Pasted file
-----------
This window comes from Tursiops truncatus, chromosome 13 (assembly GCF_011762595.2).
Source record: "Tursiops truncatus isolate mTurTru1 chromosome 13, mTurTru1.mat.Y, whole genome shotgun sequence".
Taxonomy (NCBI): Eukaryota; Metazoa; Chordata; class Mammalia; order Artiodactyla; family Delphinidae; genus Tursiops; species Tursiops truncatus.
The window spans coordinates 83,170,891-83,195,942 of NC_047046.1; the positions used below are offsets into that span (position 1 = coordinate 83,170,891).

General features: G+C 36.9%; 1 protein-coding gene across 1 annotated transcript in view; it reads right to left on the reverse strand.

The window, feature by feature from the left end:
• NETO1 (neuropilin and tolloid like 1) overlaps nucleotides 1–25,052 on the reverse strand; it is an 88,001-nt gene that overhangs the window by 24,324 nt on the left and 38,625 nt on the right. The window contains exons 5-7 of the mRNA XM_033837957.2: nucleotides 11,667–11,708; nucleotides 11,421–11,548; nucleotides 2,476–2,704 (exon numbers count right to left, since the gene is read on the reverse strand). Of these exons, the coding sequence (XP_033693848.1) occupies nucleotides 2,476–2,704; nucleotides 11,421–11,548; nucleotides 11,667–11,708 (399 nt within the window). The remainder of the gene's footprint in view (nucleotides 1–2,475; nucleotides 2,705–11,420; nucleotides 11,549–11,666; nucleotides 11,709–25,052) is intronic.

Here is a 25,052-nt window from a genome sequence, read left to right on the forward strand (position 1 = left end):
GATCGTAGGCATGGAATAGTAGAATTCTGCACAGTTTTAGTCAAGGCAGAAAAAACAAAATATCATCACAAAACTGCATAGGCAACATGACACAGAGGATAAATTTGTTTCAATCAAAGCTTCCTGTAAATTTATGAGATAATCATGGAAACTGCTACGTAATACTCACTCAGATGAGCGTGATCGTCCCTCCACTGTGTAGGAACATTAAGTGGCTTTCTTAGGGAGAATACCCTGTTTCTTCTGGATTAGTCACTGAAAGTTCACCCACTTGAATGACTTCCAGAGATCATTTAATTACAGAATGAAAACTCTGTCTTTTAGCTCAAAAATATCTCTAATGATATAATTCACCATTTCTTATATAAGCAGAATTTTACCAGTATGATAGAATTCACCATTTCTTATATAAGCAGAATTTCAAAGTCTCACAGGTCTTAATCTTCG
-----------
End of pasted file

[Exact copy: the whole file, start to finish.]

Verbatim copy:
This window comes from Tursiops truncatus, chromosome 13 (assembly GCF_011762595.2).
Source record: "Tursiops truncatus isolate mTurTru1 chromosome 13, mTurTru1.mat.Y, whole genome shotgun sequence".
Taxonomy (NCBI): Eukaryota; Metazoa; Chordata; class Mammalia; order Artiodactyla; family Delphinidae; genus Tursiops; species Tursiops truncatus.
The window spans coordinates 83,170,891-83,195,942 of NC_047046.1; the positions used below are offsets into that span (position 1 = coordinate 83,170,891).

General features: G+C 36.9%; 1 protein-coding gene across 1 annotated transcript in view; it reads right to left on the reverse strand.

The window, feature by feature from the left end:
• NETO1 (neuropilin and tolloid like 1) overlaps nucleotides 1–25,052 on the reverse strand; it is an 88,001-nt gene that overhangs the window by 24,324 nt on the left and 38,625 nt on the right. The window contains exons 5-7 of the mRNA XM_033837957.2: nucleotides 11,667–11,708; nucleotides 11,421–11,548; nucleotides 2,476–2,704 (exon numbers count right to left, since the gene is read on the reverse strand). Of these exons, the coding sequence (XP_033693848.1) occupies nucleotides 2,476–2,704; nucleotides 11,421–11,548; nucleotides 11,667–11,708 (399 nt within the window). The remainder of the gene's footprint in view (nucleotides 1–2,475; nucleotides 2,705–11,420; nucleotides 11,549–11,666; nucleotides 11,709–25,052) is intronic.

Here is a 25,052-nt window from a genome sequence, read left to right on the forward strand (position 1 = left end):
GATCGTAGGCATGGAATAGTAGAATTCTGCACAGTTTTAGTCAAGGCAGAAAAAACAAAATATCATCACAAAACTGCATAGGCAACATGACACAGAGGATAAATTTGTTTCAATCAAAGCTTCCTGTAAATTTATGAGATAATCATGGAAACTGCTACGTAATACTCACTCAGATGAGCGTGATCGTCCCTCCACTGTGTAGGAACATTAAGTGGCTTTCTTAGGGAGAATACCCTGTTTCTTCTGGATTAGTCACTGAAAGTTCACCCACTTGAATGACTTCCAGAGATCATTTAATTACAGAATGAAAACTCTGTCTTTTAGCTCAAAAATATCTCTAATGATATAATTCACCATTTCTTATATAAGCAGAATTTTACCAGTATGATAGAATTCACCATTTCTTATATAAGCAGAATTTCAAAGTCTCACAGGTCTTAATCTTCG